Jun 5, 2012 at 11:12 pm · @ReplyReply to this comment ·
    • JayKay
      JayKay

      The “day of silence” is an idiotic idea in the first place, the shirt doesn’t sound all that bad, and if all schools would simply require uniforms you wouldn’t have these kinds of problems.

      Jun 6, 2012 at 1:31 am · @ReplyReply to this comment ·
    • JayUVA
      JayUVA

      Free speech is a two-way street. The opinion being expressed is not the issue; rather, the *right to express* an opinion is the issue. The ACLU is a terriffic organization and we all should appreciate their work.

      George Carlin said it well:

      Jun 6, 2012 at 1:41 am · @ReplyReply to this comment ·
    • Brianne
      Brianne

      Honestly while I do understand it is his right to express his freedom of speech this is a school, most likely with a dress code. He most likely would not have been able to wear that t-shirt on any other day either. When I was in high school we had lines that we were not allowed to cross including wearing shirts that wore what could be an offensive message to others. Some schools ban gay friendly shirts and anti gay shirts it is not some new phenomenon. The ACLU should have taken a look at the schools dress code before they commented on anything. In school you are not just allowed to say, do, and wear whatever you want.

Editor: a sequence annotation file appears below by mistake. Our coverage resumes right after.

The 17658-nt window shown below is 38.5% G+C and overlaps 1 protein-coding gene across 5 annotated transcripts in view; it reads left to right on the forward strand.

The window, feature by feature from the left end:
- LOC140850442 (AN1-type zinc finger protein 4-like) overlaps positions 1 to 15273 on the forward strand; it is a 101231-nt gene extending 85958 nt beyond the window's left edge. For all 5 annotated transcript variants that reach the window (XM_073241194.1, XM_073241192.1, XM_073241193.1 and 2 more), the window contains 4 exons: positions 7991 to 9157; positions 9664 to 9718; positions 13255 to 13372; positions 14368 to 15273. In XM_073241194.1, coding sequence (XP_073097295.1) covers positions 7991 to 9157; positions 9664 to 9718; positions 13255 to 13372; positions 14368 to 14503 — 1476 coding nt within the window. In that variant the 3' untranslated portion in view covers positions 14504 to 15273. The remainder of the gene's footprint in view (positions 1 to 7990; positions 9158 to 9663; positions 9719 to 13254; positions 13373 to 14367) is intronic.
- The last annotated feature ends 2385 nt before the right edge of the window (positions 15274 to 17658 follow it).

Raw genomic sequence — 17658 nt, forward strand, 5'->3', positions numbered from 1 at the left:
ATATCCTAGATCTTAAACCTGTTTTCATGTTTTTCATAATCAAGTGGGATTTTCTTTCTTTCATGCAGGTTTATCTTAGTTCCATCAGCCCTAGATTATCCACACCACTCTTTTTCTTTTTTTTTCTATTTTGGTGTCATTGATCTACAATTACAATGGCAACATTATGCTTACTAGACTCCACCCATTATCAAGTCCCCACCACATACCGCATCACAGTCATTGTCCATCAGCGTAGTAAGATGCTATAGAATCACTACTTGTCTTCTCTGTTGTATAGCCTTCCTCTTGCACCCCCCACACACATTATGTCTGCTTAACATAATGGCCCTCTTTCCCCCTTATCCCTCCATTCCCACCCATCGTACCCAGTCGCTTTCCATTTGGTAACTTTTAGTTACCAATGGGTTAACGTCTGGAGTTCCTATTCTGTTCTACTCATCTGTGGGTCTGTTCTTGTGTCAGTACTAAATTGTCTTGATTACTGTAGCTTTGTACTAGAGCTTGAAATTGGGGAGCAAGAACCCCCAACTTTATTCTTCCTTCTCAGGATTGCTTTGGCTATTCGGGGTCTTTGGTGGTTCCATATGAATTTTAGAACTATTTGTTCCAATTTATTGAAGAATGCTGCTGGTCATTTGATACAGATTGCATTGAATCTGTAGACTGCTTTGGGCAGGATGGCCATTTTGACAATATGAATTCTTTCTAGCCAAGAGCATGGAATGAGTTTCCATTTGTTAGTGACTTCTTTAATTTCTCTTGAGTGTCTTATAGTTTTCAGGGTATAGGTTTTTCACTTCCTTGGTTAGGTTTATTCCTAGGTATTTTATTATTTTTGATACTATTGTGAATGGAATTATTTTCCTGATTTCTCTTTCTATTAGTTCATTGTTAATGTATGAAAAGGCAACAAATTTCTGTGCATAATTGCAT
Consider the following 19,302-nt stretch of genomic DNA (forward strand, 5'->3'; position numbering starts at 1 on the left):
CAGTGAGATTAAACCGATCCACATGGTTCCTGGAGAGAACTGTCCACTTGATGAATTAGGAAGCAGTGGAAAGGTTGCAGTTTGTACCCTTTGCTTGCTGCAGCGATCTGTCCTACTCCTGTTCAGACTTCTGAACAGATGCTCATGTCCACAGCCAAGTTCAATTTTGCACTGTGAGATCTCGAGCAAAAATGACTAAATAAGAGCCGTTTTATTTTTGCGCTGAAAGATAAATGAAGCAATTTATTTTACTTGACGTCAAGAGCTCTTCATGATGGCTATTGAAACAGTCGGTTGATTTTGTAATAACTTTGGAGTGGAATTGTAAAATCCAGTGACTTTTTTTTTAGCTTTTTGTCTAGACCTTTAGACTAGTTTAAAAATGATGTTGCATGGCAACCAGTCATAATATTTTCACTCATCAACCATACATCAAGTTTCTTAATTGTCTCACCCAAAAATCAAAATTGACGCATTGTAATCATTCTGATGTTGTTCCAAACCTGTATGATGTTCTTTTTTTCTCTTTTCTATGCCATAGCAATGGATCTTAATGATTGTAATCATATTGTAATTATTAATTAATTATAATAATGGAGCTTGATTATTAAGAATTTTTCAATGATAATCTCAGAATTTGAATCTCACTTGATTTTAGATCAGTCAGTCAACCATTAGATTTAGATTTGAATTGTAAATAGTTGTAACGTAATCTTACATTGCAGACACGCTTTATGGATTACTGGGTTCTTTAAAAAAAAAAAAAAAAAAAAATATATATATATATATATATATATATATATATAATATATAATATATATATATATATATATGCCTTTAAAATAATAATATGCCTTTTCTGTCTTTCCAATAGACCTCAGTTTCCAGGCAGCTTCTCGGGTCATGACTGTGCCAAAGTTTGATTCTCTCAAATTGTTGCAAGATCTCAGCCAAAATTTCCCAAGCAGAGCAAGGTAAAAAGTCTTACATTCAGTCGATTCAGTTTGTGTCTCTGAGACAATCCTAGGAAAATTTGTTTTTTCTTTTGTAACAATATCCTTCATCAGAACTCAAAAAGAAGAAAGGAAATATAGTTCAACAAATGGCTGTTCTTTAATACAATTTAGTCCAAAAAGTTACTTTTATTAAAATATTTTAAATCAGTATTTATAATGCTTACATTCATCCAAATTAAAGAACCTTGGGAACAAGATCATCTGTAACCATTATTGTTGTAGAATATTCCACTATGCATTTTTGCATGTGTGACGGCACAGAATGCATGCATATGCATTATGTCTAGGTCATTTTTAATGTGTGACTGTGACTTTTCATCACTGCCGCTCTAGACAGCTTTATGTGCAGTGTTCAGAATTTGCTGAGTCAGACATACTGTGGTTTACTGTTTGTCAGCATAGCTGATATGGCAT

Jun 6, 2012 at 2:14 am · @ReplyReply to this comment ·
    • Dr. Dick
      Dr. Dick

      What if he were wearing a shirt that said “The Holocaust never happened”? Just curious…

      Jun 6, 2012 at 3:37 am · @ReplyReply to this comment ·
    • Pat Duffy
      Pat Duffy

      @Dr. Dick: Then he deserves the Free Speech Rights those that disagree with him Speaking Up.
      Free Speech doesn’t mean you get to say whatever you want and not be Called on it….Something Duesenbergies never get.

      Jun 6, 2012 at 7:03 am · @ReplyReply to this comment ·
    • Chris
      Chris

      @Jordan: Unbelievable! All you have to say is that the phrase gay marriage is transphobic? Next time you complain about a lack of support from the gay community, look back at this idiotic post.

      Jun 6, 2012 at 8:09 am · @ReplyReply to this comment ·
    • Carl
      Carl

      @JohnPae: So, because they support the equal application of the law to everyone, even those who hold differing opinions, you won’t support them? In doing so, you have become as bad as those who seek to suppress our rights. We cannot demand equality with one hand, whilst seeking to restrict the rights of others with the other. The law must be applied equally and as distasteful, ignorant and narrow-minded as the shirt is, he has the right to wear it. It’s good the ACLU stood up here, it’s shows that they support EQUAL rights, not gay rights.

      Jun 6, 2012 at 9:54 am · @ReplyReply to this comment ·
    • Carl
      Carl